I first became vaguely aware of Star Wars in the early 90’s—when I was 5 or 6. I would regularly catch bits and pieces of the original trilogy on television. I was completely unaware of the concept of a sequel, so I assumed that the whole thing was a single, gargantuan film. I couldn’t piece together the narrative, but I’d always been obsessed with big stories: the more impenetrable the better. I fell in love immediately.
My relationship with the series has waxed and waned over the years, but only slightly. Through the dark years of the franchise, my dedication to Star Wars was sustained by the video games. I could rhapsodize for a thousand words or more about the hours I spent playing Star Wars: Dark Forces. I even made a short lived attempt at writing a novelisation of the game.
As with most games, I didn’t get around to playing Star Wars: Knights of the Old Republic until several years after it was released. I shoplifted the game from a supermarket in the midwest (a regrettable act, to be sure). Even then, the game sat on my shelf for years before I got around to trying to play the game (read about how I spoiled that game for myself here). It was such a trial to get the game to get the game to function on my computer that I wasn’t in any kind of hurry to play the sequel.
A few months before the debut of Star Wars: The Force Awakens, LucasArts and Disney released an official update for KotOR II. Just over 10 years after the game was released! Perhaps this was a delayed show of goodwill. Or maybe it was just clever marketing, meant to keep the already insane episode VII hype train rolling. Either way, KotOR II was suddenly playable on modern systems (along with high resolutions options, modding support, and a number of other technical improvements).
(Side note: Steam Workshop makes modding incredibly easy… so you really should install the Restored Content Mod, which—as the title suggests—restores content that was cut from the original game because the developers simply didn’t have the time to complete before its release. In my opinion, this is the definitive way to play the game.)
Believe it or not, I still didn’t get around to playing the game until months later.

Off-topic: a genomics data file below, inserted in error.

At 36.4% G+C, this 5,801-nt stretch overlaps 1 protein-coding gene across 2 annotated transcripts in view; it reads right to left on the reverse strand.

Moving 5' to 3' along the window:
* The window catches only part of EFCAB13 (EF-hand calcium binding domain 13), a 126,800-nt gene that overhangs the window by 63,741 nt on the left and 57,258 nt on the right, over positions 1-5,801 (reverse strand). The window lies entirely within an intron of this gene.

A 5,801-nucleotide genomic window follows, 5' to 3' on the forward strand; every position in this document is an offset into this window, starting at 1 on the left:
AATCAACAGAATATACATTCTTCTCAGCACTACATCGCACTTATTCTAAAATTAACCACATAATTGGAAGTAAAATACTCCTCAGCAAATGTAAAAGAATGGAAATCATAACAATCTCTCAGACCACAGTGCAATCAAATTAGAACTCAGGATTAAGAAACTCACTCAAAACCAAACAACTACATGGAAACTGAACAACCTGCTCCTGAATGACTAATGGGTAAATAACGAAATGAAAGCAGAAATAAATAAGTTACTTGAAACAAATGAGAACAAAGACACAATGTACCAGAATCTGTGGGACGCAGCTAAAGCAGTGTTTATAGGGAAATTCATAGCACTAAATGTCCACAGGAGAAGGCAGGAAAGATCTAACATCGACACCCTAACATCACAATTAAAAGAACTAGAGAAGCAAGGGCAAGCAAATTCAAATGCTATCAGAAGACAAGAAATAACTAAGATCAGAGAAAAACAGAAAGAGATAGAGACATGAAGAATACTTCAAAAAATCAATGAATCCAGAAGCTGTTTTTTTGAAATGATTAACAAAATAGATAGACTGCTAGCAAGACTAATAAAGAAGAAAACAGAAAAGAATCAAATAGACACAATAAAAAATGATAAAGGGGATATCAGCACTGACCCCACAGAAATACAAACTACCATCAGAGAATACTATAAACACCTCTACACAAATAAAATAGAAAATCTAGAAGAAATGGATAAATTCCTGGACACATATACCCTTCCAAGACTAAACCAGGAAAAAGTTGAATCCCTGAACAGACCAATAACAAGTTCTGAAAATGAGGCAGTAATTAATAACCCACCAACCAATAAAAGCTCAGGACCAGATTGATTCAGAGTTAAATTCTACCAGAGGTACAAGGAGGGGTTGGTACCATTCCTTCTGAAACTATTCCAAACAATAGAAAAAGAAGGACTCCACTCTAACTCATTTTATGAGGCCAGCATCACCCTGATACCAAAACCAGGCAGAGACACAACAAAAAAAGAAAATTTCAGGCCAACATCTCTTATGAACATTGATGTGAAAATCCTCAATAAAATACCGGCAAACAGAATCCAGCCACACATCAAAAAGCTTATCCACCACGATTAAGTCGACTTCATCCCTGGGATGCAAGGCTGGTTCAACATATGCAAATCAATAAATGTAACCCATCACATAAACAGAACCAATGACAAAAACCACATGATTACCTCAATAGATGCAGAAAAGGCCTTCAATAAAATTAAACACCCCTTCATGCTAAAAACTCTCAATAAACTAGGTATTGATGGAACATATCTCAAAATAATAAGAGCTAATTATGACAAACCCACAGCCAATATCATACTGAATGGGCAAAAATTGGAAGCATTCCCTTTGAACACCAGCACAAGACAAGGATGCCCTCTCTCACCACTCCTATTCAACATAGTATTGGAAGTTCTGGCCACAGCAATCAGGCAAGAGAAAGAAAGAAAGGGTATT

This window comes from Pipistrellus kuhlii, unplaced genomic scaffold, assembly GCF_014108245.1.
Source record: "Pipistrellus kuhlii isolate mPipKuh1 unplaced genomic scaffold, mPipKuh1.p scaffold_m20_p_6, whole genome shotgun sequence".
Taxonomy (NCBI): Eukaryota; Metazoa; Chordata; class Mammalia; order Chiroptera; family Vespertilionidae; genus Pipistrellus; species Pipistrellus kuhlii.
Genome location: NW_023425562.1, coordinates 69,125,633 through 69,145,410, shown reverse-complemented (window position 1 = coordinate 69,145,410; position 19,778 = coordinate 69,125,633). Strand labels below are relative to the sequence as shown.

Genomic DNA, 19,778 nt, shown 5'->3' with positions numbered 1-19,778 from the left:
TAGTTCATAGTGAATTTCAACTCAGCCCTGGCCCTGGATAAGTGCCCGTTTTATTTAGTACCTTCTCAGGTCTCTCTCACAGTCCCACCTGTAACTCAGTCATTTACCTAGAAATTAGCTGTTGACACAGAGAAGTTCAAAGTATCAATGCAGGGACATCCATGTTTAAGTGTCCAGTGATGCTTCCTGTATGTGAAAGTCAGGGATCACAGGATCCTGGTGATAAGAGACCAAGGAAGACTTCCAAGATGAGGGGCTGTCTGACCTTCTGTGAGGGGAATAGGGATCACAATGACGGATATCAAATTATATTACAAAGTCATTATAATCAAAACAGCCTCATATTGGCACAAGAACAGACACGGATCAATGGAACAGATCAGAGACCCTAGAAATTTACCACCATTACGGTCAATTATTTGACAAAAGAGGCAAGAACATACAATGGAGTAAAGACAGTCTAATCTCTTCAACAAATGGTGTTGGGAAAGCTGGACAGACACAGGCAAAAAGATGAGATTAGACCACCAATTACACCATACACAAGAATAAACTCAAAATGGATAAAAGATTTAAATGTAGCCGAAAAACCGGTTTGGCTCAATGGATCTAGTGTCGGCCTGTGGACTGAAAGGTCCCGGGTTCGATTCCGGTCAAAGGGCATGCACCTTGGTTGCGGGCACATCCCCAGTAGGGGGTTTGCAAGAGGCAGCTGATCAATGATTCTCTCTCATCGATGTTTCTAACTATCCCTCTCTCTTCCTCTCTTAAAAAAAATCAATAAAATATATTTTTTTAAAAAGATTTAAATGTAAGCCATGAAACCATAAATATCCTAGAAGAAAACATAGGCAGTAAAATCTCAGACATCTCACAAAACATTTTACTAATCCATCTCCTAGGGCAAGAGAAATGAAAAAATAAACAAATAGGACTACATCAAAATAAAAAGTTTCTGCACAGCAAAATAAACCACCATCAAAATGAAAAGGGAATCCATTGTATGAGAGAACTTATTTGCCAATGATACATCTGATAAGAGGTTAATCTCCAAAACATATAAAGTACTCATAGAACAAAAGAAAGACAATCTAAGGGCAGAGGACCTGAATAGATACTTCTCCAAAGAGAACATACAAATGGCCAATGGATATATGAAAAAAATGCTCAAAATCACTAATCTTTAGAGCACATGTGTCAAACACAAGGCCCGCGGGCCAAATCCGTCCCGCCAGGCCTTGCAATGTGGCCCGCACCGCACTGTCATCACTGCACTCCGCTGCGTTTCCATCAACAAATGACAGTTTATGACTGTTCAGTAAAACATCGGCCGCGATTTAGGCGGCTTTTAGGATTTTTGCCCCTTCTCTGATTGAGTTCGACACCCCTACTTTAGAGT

As a game, KotOR II holds up a pretty solid experience. The RPG mechanics of taking turns to vanquish foes and gaining experience to level up are clear descendants of Baldur’s Gate and Neverwinter Nights. Thankfully, KotOR II strips away a bit of the complexity that made those games seem so impenetrable to me. That’s not to say that the game is easy. For the dummy (me), the game can devolve into an unhealthy pattern of saving and loading (and reloading) that does the experience no favors. Yet, as with any system-heavy RPG, there is a great deal of satisfaction to be had in the slow ascent to extraordinary power. And few things speak to my childhood aspirations more that becoming a Jedi Master.
As a story, KotOR II is damn near classic. The game’s narrative is essentially the servant of three masters. The story begins with its most apparent element: large-scale intergalactic conflict. A simple story of good and evil. Then the interpersonal drama begins to unfold, and being invested in the characters themselves only adds weight to their involvement in the grander narrative. As an added bonus, this whole multi-faceted scenario is set in one corner of a galaxy that has thirty years of lore. Certainly, there are moments where the Star Wars-ness can be a bit pandering. But for the most part, the universe is treated with a subtlety and respect that begs the Star Wars fan to come and partake of a great adventure.
I’m still amazed that KotOR II manages to strike such a wonderful balance between its numerous story components and delightful (albeit technical) gameplay mechanics. I’m even more amazed that the game received an official patch so long after its release. This game deserves to be experienced, and there has never been a better time than now to play it.
What a time to be alive!